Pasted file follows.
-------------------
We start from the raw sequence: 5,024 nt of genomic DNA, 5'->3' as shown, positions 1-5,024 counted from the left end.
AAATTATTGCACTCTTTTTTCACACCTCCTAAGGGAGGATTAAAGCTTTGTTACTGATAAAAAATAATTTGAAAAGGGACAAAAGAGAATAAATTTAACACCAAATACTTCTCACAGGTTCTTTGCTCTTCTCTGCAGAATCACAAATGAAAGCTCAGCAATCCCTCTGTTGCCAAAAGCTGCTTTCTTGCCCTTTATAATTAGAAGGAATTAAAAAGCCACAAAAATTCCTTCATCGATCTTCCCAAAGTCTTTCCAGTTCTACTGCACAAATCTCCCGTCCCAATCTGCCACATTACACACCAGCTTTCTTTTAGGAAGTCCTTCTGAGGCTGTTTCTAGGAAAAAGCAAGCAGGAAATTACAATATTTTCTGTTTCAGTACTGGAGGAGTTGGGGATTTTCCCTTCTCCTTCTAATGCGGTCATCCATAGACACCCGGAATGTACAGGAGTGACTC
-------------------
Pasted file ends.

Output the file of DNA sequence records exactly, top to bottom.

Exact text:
We start from the raw sequence: 5,024 nt of genomic DNA, 5'->3' as shown, positions 1-5,024 counted from the left end.
AAATTATTGCACTCTTTTTTCACACCTCCTAAGGGAGGATTAAAGCTTTGTTACTGATAAAAAATAATTTGAAAAGGGACAAAAGAGAATAAATTTAACACCAAATACTTCTCACAGGTTCTTTGCTCTTCTCTGCAGAATCACAAATGAAAGCTCAGCAATCCCTCTGTTGCCAAAAGCTGCTTTCTTGCCCTTTATAATTAGAAGGAATTAAAAAGCCACAAAAATTCCTTCATCGATCTTCCCAAAGTCTTTCCAGTTCTACTGCACAAATCTCCCGTCCCAATCTGCCACATTACACACCAGCTTTCTTTTAGGAAGTCCTTCTGAGGCTGTTTCTAGGAAAAAGCAAGCAGGAAATTACAATATTTTCTGTTTCAGTACTGGAGGAGTTGGGGATTTTCCCTTCTCCTTCTAATGCGGTCATCCATAGACACCCGGAATGTACAGGAGTGACTC